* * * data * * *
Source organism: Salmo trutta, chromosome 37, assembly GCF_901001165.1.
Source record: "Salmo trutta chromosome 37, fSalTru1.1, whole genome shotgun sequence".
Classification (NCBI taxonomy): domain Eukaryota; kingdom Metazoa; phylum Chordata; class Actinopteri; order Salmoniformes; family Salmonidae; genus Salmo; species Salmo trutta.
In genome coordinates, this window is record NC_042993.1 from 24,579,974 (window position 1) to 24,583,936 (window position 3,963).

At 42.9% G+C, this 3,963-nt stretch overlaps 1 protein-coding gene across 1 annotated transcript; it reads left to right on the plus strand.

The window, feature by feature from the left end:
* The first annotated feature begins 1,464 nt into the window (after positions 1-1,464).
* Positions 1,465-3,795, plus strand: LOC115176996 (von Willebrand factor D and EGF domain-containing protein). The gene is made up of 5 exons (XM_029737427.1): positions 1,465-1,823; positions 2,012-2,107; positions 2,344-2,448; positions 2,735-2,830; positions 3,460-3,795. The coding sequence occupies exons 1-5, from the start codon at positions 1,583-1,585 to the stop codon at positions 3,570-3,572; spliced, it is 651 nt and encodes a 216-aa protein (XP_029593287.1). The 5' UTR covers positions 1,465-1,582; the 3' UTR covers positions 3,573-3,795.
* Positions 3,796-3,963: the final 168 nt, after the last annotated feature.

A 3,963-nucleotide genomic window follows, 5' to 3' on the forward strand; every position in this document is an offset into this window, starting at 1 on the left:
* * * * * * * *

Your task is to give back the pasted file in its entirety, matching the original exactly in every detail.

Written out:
Source organism: Salmo trutta, chromosome 37, assembly GCF_901001165.1.
Source record: "Salmo trutta chromosome 37, fSalTru1.1, whole genome shotgun sequence".
Classification (NCBI taxonomy): domain Eukaryota; kingdom Metazoa; phylum Chordata; class Actinopteri; order Salmoniformes; family Salmonidae; genus Salmo; species Salmo trutta.
In genome coordinates, this window is record NC_042993.1 from 24,579,974 (window position 1) to 24,583,936 (window position 3,963).

At 42.9% G+C, this 3,963-nt stretch overlaps 1 protein-coding gene across 1 annotated transcript; it reads left to right on the plus strand.

The window, feature by feature from the left end:
* The first annotated feature begins 1,464 nt into the window (after positions 1-1,464).
* Positions 1,465-3,795, plus strand: LOC115176996 (von Willebrand factor D and EGF domain-containing protein). The gene is made up of 5 exons (XM_029737427.1): positions 1,465-1,823; positions 2,012-2,107; positions 2,344-2,448; positions 2,735-2,830; positions 3,460-3,795. The coding sequence occupies exons 1-5, from the start codon at positions 1,583-1,585 to the stop codon at positions 3,570-3,572; spliced, it is 651 nt and encodes a 216-aa protein (XP_029593287.1). The 5' UTR covers positions 1,465-1,582; the 3' UTR covers positions 3,573-3,795.
* Positions 3,796-3,963: the final 168 nt, after the last annotated feature.

A 3,963-nucleotide genomic window follows, 5' to 3' on the forward strand; every position in this document is an offset into this window, starting at 1 on the left: